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Thursday, April 5 • 10:50am - 12:15pm
TH10.50.19 How the University Can Help Save the City: Lessons Learned and New Insights

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The City of Hartford, Connecticut, is in trouble. Financially it teeters on the brink of bankruptcy, affecting its schools, public services, and so much more. Hartford is not unique. Other mid-sized cities in the US have faced or are facing similar extreme economic trials. In August 2017, the University of Connecticut moved its Greater Hartford regional campus from a suburban area into downtown Hartford. The university, city, and state hope that the university can contribute to the city’s economic recovery. Certainly its presence is bringing students, faculty, and staff to downtown businesses, especially to coffee shops, restaurants, and bars. And, of course, even before the move programs on the campus (e.g., social work, urban and community studies, business) have been engaged with the community through service learning, engaged scholarship, and student internships. Still, there is more to creating a livable city than supporting downtown retail and student projects in the community. It is time to think about bigger impacts in university-community collaborations. In this colloquy, we invite urban scholars from public universities in other distressed cities to share their experiences. The discussion will focus on ways that the universities have improved life for residents and for the city as a whole, with a desire to share ideas and brainstorm new ones.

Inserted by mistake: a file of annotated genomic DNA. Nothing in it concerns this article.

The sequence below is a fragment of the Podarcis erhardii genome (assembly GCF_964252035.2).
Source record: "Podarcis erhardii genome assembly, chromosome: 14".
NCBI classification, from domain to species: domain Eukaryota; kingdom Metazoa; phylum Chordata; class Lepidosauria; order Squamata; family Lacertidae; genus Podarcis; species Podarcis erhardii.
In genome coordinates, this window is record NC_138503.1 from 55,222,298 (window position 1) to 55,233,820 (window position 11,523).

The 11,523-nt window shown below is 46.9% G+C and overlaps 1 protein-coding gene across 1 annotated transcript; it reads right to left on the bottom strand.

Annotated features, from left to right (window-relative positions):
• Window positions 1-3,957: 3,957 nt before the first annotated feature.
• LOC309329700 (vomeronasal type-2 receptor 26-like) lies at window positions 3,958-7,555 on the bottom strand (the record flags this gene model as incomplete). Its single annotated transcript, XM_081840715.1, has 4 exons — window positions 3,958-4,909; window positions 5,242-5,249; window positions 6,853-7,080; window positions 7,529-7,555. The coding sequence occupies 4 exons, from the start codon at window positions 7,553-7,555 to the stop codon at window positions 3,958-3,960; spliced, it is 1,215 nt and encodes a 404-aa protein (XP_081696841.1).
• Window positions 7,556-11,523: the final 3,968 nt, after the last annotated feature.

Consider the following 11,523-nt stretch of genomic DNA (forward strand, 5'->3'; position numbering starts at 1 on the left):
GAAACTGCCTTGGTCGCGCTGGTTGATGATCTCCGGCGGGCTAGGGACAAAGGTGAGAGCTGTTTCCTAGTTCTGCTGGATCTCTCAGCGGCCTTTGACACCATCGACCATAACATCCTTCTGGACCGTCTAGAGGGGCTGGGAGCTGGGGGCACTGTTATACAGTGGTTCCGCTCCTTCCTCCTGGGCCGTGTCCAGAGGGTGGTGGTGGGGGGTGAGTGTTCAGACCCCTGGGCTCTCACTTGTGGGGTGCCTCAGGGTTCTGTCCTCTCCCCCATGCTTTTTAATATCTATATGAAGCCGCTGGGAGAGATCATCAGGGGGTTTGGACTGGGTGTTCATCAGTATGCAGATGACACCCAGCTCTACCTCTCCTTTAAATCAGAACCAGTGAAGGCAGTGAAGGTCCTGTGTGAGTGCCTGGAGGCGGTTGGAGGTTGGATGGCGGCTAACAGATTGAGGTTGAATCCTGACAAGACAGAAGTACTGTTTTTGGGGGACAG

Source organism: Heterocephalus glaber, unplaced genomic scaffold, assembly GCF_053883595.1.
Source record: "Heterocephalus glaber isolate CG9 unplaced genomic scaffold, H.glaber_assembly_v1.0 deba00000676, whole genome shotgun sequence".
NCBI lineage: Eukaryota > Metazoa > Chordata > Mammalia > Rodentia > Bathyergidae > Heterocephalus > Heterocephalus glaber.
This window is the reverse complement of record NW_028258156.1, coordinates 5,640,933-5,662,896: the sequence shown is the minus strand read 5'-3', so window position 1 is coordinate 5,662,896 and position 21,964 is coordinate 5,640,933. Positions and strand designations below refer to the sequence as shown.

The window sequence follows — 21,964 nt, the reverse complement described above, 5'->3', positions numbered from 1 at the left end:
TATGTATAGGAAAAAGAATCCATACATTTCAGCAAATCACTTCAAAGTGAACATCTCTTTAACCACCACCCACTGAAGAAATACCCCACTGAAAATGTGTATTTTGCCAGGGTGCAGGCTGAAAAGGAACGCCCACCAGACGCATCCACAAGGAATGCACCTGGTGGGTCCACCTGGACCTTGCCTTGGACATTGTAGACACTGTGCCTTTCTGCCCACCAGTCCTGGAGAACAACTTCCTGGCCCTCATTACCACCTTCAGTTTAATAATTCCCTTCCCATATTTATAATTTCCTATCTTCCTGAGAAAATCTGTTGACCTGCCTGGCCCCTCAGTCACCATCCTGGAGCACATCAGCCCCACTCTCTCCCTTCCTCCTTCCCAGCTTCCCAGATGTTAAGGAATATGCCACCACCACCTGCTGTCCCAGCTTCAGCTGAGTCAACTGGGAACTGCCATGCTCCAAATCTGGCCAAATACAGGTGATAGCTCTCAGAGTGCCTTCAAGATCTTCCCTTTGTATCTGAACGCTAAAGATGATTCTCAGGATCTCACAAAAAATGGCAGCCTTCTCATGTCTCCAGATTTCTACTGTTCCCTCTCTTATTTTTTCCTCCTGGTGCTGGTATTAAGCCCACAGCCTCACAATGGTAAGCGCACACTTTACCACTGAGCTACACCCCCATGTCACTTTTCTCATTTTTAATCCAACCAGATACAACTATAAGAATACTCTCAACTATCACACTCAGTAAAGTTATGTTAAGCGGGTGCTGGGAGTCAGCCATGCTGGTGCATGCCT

Moderator: Louise Simmons, University of Connecticut 

Similarities and Differences in Public and Private University Community Engagement 
Meagan Ehlenz, Arizona State University

Experiences in University-Community Collaborations in New Orleans 
Marla Nelson, University of New Orleans

Experiences in University-Community Collaborations in Orlando and Elsewhere 
Robyne Stevenson, University of Central Florida

Experiences in University-Community Collaborations in Buffalo 
Henry Taylor, University at Buffalo

Experiences in University-Community Collaborations in Newark
Sherri-Ann P. Butterfield, Rutgers University, Newark

Summing Up the Discussion with a Focus on Action Items 
Edith Barrett, University of Connecticut

avatar for Edith Barrett

Edith Barrett

Director, Urban and Community Studies, University of Connecticut

Meagan Ehlenz

Arizona State University
avatar for Robyne Stevenson, University of Central Florida

Robyne Stevenson, University of Central Florida

Visiting Professor, University of Central Florida
I am a pracademic, focused on urban community development and issues related to oppression.


Thursday April 5, 2018 10:50am - 12:15pm EDT
Simcoe (2nd Floor)